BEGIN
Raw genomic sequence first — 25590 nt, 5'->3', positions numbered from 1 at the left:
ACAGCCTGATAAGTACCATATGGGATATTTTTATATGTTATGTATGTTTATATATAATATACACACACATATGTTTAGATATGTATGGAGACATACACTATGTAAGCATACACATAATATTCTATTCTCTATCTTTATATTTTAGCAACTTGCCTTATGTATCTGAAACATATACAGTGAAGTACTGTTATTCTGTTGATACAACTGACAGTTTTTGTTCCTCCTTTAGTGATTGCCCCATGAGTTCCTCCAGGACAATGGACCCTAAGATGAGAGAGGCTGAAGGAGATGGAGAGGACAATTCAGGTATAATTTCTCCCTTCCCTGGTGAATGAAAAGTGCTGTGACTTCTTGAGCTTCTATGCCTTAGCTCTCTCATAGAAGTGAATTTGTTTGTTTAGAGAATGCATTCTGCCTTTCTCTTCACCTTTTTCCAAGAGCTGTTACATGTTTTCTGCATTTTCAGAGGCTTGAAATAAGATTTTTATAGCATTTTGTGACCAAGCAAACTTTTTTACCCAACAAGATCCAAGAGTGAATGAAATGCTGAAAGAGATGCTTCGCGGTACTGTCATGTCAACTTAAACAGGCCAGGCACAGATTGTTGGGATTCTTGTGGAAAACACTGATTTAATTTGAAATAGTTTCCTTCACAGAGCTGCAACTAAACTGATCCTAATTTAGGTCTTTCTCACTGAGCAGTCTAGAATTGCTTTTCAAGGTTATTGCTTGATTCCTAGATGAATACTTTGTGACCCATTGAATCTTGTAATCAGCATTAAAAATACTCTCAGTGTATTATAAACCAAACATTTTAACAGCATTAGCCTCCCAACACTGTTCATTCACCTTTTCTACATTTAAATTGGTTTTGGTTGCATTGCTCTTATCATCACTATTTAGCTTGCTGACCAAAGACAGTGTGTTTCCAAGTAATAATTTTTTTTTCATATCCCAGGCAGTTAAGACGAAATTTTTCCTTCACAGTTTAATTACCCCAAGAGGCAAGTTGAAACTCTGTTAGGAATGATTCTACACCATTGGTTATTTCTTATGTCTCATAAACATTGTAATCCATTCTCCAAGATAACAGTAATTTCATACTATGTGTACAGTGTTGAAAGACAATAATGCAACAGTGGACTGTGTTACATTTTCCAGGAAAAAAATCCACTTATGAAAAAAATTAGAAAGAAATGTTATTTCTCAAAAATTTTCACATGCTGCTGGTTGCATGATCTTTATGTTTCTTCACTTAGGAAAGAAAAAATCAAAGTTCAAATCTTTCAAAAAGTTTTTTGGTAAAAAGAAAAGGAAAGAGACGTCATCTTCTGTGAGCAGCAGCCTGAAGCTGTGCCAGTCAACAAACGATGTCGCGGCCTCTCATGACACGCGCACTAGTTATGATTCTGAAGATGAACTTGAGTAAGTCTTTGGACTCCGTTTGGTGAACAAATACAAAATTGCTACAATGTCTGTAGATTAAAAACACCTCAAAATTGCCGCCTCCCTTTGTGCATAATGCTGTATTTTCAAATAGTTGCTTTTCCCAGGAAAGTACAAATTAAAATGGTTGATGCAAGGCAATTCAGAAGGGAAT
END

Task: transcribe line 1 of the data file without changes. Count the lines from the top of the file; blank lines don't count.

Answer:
Raw genomic sequence first — 25590 nt, 5'->3', positions numbered from 1 at the left: